Bhopal: A tiger cub roaming on the Maulana Azad National Institute of Technology (MANIT) campus here since the last five days has finally been photographed by cameras set up on the premises, a forest official said.
The prestigious institute had moved to online teaching mode last Thursday for a day, after forest officials found pug marks and confirmed the presence of the big cat on the campus, the official said on Sunday.
According to forest officials, the tiger has killed two cows on the MANIT campus, as some of the staff owns cattle.
The institute, which has a strength of 6,000-odd students, is spread over 650 acres, of which 100 acres are covered with thickets, the institute's registrar Binod Doley told PTI.
Bhopal divisional forest officer (DFO) Alok Pathak said, “Our cameras have clicked photos of the male tiger cub T-123-4, aged more than two years and born to T-123, on the MANIT campus on Saturday." At least 50 forest personnel have worked for the last five days and set up cameras to capture the feline's images and the move finally paid off on Saturday, he said.
According to behavioural studies on tigers, they move out from a place in seven to eight days. This is the animal's sixth day on the campus, and it might move out in a day or two, the official said.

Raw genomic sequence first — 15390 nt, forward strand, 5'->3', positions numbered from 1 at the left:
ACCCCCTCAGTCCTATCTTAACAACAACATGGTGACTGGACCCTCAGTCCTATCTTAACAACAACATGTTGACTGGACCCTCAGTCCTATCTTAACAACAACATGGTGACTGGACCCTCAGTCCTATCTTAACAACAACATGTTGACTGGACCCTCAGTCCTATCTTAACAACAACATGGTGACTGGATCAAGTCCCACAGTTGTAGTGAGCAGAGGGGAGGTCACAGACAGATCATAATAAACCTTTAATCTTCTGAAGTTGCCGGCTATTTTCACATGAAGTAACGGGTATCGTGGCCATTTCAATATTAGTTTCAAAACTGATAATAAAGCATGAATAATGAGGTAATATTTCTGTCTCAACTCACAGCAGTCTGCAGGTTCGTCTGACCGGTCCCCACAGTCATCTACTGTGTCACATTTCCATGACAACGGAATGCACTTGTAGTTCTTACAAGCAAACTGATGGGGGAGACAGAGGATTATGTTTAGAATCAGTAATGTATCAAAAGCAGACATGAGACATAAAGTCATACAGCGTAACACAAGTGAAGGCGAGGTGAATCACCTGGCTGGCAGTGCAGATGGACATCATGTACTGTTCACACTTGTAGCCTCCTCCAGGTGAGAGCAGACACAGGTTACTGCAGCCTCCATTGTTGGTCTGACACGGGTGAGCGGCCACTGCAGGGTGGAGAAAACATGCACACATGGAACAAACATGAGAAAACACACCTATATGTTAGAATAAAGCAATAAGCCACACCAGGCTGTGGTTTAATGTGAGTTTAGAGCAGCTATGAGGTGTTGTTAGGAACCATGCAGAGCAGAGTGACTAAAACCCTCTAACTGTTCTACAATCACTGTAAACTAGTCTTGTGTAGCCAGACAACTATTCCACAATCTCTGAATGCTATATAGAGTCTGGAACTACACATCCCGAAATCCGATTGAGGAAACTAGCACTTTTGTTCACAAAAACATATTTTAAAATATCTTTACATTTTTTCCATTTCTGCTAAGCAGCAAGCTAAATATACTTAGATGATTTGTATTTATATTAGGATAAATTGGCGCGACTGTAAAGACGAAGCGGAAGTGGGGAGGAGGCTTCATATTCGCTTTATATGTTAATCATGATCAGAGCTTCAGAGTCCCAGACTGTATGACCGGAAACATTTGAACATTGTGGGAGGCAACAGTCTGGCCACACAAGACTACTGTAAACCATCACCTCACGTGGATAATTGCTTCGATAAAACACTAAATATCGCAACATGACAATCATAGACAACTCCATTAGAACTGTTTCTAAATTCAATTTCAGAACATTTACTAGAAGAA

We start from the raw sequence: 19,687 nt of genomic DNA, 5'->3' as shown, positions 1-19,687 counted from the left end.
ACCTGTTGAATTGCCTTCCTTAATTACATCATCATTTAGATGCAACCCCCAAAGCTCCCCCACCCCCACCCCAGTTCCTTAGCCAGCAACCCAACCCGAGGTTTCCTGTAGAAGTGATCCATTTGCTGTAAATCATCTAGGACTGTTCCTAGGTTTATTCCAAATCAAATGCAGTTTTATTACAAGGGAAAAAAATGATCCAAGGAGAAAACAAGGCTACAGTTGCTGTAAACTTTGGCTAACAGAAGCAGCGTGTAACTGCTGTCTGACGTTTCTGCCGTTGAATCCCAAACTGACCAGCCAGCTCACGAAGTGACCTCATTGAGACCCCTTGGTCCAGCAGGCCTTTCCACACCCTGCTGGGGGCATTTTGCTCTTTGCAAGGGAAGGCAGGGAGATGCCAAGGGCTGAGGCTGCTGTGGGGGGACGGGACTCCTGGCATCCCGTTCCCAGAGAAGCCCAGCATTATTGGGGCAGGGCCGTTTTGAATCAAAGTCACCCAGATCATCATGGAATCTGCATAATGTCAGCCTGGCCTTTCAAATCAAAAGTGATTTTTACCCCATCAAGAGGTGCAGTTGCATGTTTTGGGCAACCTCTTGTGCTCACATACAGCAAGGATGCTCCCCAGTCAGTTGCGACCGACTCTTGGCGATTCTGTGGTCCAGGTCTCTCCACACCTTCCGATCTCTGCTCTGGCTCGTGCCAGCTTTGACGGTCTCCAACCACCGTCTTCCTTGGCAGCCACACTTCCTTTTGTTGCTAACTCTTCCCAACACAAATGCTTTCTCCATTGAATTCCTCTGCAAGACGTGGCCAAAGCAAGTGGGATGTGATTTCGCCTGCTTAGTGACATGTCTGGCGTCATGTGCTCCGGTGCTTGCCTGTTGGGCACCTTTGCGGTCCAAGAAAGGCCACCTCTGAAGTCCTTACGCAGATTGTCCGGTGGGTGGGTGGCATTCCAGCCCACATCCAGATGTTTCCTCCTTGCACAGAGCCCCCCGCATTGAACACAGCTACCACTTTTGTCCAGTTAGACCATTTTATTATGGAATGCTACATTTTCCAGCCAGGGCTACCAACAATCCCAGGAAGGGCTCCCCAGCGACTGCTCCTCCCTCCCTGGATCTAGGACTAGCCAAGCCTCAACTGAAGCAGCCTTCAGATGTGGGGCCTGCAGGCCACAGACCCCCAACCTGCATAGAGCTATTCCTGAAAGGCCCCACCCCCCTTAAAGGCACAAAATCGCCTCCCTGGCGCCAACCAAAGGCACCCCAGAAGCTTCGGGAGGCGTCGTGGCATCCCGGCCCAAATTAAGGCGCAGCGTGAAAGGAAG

A tiger forms a territory in an area of 25 sq km and moves within it, killing and resting, he said.
The big cat was living in a low-lying area like a ravine spread over a forest area of 300 to 400 acres, which was connected to the thickets on the MANIT campus, the official said.
“We have put a cage with a bait on the campus,” Pathak said.
Tigers from the Ratapani Wildlife Sanctuary, spread in Raisen and Sehore districts close to Bhopal, move in the Kerwa area of the state capital.
This time around, one of them, T-123-4, has strayed on to the educational campus, he said.
“We had switched to online teaching on Thursday after forest officials informed us about the feline's pug marks on the campus. The next day, we went offline after the DFO told us in writing that there was no threat to students and MANIT can go for offline classes," the institute's public relations officer Dr Amit Ojha said.
There was no need to panic or worry as forest officials have cordoned off the area where the tiger was staying, he said.
At least 1,000-odd people who are family members of staffers and teachers and 5,000 hostellers living on the campus have been asked to stay indoors at night and early mornings when it is dark, MANIT registrar Doley said.
“We have carried out drills on the campus to deal with emergencies,” he said.